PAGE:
The Steering Committee also lauded the Center’s support for peer learning through various modalities, took note of complementary initiatives undertaken by IMF headquarters and development partners, recognized efforts to improve donor coordination, and praised the Center’s new outreach initiatives. The next Steering Committee meeting will take place in Malawi in early 2017.

Background

East AFRITAC, located in Dar es Salaam, Tanzania, is one of nine regional IMF technical assistance centers around the world and serves Eritrea, Ethiopia, Kenya, Malawi, Rwanda, Tanzania, and Uganda. It provides capacity-building assistance in core areas of expertise of the International Monetary Fund including: revenue administration; public financial management; macro-fiscal analysis; financial sector regulation and supervision; monetary policy and operations; financial market infrastructures and payments; national accounts and price statistics; and government finance statistics. Its Steering Committee, which is composed of the member countries, the IMF, and development partners, oversees and provides strategic guidance to the Center. Development partners currently financing the Center are the EU, UK, Netherlands and Switzerland.

Distributed by APO (African Press Organization) on behalf of International Monetary Fund (IMF).

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Source:: IMF East AFRITAC’s Steering Committee Applauds the Center’s Crucial Support for Building Stronger Economic Institutions in Member Countries

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Terrorist attacks in Tunisia: support for people affected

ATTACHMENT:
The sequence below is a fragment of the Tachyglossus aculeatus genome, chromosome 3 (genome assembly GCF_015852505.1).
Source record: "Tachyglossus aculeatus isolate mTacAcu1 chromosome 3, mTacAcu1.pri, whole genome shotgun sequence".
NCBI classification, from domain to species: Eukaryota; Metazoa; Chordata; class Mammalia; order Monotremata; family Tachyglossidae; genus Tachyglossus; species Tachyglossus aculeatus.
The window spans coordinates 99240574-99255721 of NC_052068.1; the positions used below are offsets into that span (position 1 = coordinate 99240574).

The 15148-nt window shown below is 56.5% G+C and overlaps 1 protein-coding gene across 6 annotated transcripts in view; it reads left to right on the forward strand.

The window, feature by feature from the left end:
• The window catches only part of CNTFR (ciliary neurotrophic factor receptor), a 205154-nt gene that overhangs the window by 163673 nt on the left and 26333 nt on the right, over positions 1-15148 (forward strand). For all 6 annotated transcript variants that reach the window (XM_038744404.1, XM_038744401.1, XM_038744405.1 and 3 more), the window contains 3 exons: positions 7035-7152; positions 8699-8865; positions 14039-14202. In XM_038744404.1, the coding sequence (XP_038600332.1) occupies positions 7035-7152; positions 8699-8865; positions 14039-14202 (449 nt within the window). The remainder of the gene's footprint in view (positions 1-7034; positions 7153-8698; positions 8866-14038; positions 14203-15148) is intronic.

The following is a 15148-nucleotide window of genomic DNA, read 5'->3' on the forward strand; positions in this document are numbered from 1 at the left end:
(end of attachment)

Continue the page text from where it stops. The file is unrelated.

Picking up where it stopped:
Ministerial committee

Following the terrorist attack in Sousse on 26 June 2015, and the attack at the Bardo Museum in Tunis on 18 March 2015, the Prime Minister asked Foreign Office minister Tobias Ellwood to chair a ministerial committee.

The committee was set up to ensure that all British nationals affected by the attacks are properly supported by the government. It will also oversee arrangements for memorial events relating to the Tunisia attacks, including a permanent memorial.

The committee met for the first time on 22 July 2015. A cross-government unit will support the ministerial committee in ensuring that families get the right help.

Read more about the committee and its members.

Sources of support

People bereaved in the Tunisia attacks are being supported by Police Family Liaison Officers.

Anyone feeling unwell, or overwhelmed and unable to cope as a result of their experience should speak to their GP or call NHS 111.

People bereaved or injured in the attacks may be entitled to compensation under the Victim of Overseas Terrorism Compensation Scheme. The Criminal Injuries Compensation Authority can provide further advice on applying for compensation.

Those affected can also contact the Victims’ Information Service for information on their entitlements to support, and the local arrangements for its provision. The information line 0808 168 9293 (freephone) provides immediate emotional and practical assistance, whilst referring victims to local arrangements as quickly as possible.

People who returned to the UK early as a result of the Tunisia attacks should contact their tour operator to find out what additional support is available.

For all those affected by the attacks, practical and emotional support is available from a range of other organisations.

The Tunisia Help Sheet lists sources of support. People affected can access this support directly or contact the unit: sousse@fco.gov.ukor 020 7008 7641 for help.

Post Traumatic Stress Disorder

Initially when someone has been exposed to traumatic events and showing signs of post-traumatic stress disorder (PTSD), they should be assessed by a General Practitioner (GP) who will then refer the patient on to a specialist service. For the first few weeks, the intervention from the professional providing mental health care is ‘watchful waiting’. This is because two thirds of people with PTSD recover in the first few weeks.